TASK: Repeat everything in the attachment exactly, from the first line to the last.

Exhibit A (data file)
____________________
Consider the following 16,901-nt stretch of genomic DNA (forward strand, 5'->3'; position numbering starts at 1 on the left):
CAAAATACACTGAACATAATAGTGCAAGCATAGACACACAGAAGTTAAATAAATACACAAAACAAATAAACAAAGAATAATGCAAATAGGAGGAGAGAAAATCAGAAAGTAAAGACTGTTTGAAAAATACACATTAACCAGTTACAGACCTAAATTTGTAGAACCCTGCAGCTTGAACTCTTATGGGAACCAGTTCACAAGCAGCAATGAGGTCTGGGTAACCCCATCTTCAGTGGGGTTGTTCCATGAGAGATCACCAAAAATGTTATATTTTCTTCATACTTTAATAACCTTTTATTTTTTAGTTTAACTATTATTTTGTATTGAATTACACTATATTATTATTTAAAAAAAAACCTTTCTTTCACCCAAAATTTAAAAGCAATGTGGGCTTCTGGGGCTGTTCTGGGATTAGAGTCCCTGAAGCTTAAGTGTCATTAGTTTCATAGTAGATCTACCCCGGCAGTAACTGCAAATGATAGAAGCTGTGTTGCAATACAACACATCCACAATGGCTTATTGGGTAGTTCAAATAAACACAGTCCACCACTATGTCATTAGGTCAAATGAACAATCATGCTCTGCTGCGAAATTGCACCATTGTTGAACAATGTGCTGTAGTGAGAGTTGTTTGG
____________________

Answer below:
Consider the following 16,901-nt stretch of genomic DNA (forward strand, 5'->3'; position numbering starts at 1 on the left):
CAAAATACACTGAACATAATAGTGCAAGCATAGACACACAGAAGTTAAATAAATACACAAAACAAATAAACAAAGAATAATGCAAATAGGAGGAGAGAAAATCAGAAAGTAAAGACTGTTTGAAAAATACACATTAACCAGTTACAGACCTAAATTTGTAGAACCCTGCAGCTTGAACTCTTATGGGAACCAGTTCACAAGCAGCAATGAGGTCTGGGTAACCCCATCTTCAGTGGGGTTGTTCCATGAGAGATCACCAAAAATGTTATATTTTCTTCATACTTTAATAACCTTTTATTTTTTAGTTTAACTATTATTTTGTATTGAATTACACTATATTATTATTTAAAAAAAAACCTTTCTTTCACCCAAAATTTAAAAGCAATGTGGGCTTCTGGGGCTGTTCTGGGATTAGAGTCCCTGAAGCTTAAGTGTCATTAGTTTCATAGTAGATCTACCCCGGCAGTAACTGCAAATGATAGAAGCTGTGTTGCAATACAACACATCCACAATGGCTTATTGGGTAGTTCAAATAAACACAGTCCACCACTATGTCATTAGGTCAAATGAACAATCATGCTCTGCTGCGAAATTGCACCATTGTTGAACAATGTGCTGTAGTGAGAGTTGTTTGG